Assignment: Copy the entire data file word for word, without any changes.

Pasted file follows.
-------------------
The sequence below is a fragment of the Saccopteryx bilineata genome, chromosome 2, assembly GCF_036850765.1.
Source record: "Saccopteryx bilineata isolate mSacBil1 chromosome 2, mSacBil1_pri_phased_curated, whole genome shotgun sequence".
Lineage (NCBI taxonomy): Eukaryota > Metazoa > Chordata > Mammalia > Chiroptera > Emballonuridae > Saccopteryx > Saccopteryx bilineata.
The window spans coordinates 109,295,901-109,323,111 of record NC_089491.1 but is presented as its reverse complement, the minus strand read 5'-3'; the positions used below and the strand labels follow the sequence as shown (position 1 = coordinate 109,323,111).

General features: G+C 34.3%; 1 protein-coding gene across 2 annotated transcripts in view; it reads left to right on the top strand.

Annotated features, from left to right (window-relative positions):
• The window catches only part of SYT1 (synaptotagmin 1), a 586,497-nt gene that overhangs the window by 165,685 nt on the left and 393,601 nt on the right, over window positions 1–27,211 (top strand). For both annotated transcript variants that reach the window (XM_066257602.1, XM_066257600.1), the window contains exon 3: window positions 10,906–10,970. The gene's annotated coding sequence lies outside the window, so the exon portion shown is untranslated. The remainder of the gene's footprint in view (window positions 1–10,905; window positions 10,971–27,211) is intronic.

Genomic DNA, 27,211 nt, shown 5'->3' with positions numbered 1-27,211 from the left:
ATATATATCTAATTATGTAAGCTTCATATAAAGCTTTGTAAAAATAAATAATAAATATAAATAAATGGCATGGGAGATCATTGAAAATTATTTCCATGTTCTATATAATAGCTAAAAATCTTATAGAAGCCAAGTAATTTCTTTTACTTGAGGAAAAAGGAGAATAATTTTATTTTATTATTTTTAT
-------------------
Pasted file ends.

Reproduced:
The sequence below is a fragment of the Saccopteryx bilineata genome, chromosome 2, assembly GCF_036850765.1.
Source record: "Saccopteryx bilineata isolate mSacBil1 chromosome 2, mSacBil1_pri_phased_curated, whole genome shotgun sequence".
Lineage (NCBI taxonomy): Eukaryota > Metazoa > Chordata > Mammalia > Chiroptera > Emballonuridae > Saccopteryx > Saccopteryx bilineata.
The window spans coordinates 109,295,901-109,323,111 of record NC_089491.1 but is presented as its reverse complement, the minus strand read 5'-3'; the positions used below and the strand labels follow the sequence as shown (position 1 = coordinate 109,323,111).

General features: G+C 34.3%; 1 protein-coding gene across 2 annotated transcripts in view; it reads left to right on the top strand.

Annotated features, from left to right (window-relative positions):
• The window catches only part of SYT1 (synaptotagmin 1), a 586,497-nt gene that overhangs the window by 165,685 nt on the left and 393,601 nt on the right, over window positions 1–27,211 (top strand). For both annotated transcript variants that reach the window (XM_066257602.1, XM_066257600.1), the window contains exon 3: window positions 10,906–10,970. The gene's annotated coding sequence lies outside the window, so the exon portion shown is untranslated. The remainder of the gene's footprint in view (window positions 1–10,905; window positions 10,971–27,211) is intronic.

Genomic DNA, 27,211 nt, shown 5'->3' with positions numbered 1-27,211 from the left:
ATATATATCTAATTATGTAAGCTTCATATAAAGCTTTGTAAAAATAAATAATAAATATAAATAAATGGCATGGGAGATCATTGAAAATTATTTCCATGTTCTATATAATAGCTAAAAATCTTATAGAAGCCAAGTAATTTCTTTTACTTGAGGAAAAAGGAGAATAATTTTATTTTATTATTTTTAT